“Yes, don Alejandro, you like me now. I make you to laugh and sometimes even save you some pesos. But when I go with you and later do no good in school and just cost you many monies, then you and the Señora will have shame for me… also there is persons here who need me. No, better I stay in Ensenada. Then always you remember me with some smiles, eh?”
Naturally, I was curious as to exactly who these people were who seemed to need him so badly. But the expression in his eyes discouraged further discussion. It saddened me that I had so abruptly lost the son I had always wanted.
Sometime later, after my friends decided to buy property in another part of Mexico, I informed Celsito that we would not be coming back to Ensenada for quite a while. My wife and I took him on one last shopping trip, and it was then that I had my initial inkling of who he really was. The first clue came when I noticed that many of the clothes and shoes he selected that day were some sizes too small for him. Curiosity aroused, I decided, after we had bid him a final and sad farewell, to follow him. It was still early morning as our cab trailed behind him at a discreet distance. First he stopped in a bakery, (we had left him with the equivalent of several hundred dollars) and then he hurriedly walked on for a few miles until coming to a gulley south of town, just past the city garbage dump.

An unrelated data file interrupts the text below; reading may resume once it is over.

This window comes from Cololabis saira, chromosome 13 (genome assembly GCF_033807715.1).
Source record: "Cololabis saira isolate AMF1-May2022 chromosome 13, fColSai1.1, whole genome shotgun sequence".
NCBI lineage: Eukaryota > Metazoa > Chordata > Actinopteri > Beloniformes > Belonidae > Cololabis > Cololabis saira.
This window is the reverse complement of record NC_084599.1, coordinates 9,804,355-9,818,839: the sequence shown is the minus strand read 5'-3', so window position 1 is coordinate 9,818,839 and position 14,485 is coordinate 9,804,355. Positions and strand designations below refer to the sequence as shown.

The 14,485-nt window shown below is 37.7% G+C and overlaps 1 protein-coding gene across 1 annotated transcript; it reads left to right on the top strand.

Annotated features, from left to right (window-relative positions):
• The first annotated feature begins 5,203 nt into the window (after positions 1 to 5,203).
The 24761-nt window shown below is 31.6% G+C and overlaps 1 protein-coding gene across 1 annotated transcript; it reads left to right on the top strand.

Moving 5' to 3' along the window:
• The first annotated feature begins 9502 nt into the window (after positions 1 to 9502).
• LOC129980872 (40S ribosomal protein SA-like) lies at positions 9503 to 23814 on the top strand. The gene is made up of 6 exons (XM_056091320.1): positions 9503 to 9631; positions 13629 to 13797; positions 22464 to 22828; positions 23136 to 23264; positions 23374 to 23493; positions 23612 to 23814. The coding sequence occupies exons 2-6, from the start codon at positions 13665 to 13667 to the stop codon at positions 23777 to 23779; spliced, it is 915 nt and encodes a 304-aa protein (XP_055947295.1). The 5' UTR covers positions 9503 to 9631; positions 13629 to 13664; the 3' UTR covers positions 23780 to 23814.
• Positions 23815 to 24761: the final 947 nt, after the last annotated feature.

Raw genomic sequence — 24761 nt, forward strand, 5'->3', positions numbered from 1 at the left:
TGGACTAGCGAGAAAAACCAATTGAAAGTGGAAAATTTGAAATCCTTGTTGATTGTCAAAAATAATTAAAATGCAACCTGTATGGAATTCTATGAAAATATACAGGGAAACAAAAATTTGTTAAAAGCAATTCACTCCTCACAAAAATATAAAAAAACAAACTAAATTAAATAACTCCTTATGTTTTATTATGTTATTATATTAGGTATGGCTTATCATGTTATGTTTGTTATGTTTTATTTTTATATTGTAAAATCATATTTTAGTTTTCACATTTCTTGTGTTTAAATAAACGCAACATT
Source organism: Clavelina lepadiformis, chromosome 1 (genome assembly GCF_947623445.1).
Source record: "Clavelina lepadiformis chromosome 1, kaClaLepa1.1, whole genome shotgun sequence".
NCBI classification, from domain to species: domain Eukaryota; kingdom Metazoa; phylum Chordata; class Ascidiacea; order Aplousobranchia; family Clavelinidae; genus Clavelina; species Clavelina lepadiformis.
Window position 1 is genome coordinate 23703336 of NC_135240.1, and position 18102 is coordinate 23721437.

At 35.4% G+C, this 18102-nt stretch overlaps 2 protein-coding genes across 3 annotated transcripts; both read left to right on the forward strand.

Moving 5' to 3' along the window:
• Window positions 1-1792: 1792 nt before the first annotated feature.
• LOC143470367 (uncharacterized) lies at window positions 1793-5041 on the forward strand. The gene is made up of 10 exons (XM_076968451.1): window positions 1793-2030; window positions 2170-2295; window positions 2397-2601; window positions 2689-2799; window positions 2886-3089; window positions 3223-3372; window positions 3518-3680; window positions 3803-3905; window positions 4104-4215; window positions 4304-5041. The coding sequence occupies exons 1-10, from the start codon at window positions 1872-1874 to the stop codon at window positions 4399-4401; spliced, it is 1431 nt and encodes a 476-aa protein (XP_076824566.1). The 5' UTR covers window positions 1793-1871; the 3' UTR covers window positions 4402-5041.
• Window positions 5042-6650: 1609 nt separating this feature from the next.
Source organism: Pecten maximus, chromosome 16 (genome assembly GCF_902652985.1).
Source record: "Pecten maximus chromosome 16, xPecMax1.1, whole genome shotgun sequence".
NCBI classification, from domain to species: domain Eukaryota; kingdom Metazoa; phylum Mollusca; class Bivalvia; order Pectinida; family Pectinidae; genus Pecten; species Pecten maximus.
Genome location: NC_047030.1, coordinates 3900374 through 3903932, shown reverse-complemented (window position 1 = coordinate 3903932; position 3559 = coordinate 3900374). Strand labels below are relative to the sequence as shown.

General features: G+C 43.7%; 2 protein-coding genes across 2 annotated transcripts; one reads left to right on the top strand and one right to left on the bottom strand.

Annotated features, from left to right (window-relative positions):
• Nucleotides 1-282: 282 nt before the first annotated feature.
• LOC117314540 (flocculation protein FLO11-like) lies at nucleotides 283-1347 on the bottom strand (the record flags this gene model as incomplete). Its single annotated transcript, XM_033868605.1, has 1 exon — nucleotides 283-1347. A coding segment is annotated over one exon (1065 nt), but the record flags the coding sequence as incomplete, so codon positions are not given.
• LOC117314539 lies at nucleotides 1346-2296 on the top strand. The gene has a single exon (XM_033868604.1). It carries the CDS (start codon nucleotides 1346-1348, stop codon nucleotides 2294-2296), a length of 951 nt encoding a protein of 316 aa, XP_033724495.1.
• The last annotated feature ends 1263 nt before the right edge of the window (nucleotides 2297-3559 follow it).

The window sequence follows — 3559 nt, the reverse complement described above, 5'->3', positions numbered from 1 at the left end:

Down in the pit of the deep ditch sat several teetering card-board hovels. The foul-smelling, refuse-littered canyon seemed deserted. But as Celsito started down the steep hill, a few children came out from the huts. Happily passing around the loaves of bread he had bought, he then started to hand out the new clothes. The children were in rags, and many appeared undernourished; but for the moment they were smiling and laughing like middle-class kids greeting a beloved older brother who had just come home. It was a somber, yet curiously uplifting sight which I have never forgotten.
That was the last time I ever saw Celsito. Yet over these past several decades I have often thought about him; and always (just as he had hoped) with “some smiles.”
He would be about forty by now, and I have no doubt that if he still lives in Ensenada, he’s today its most enterprising entrepreneur, if indeed not the town’s mayor. Now, perhaps that is a bit optimistic, yet over the course of a long roller coaster of a life, I have noticed that the best people almost always change only for the better.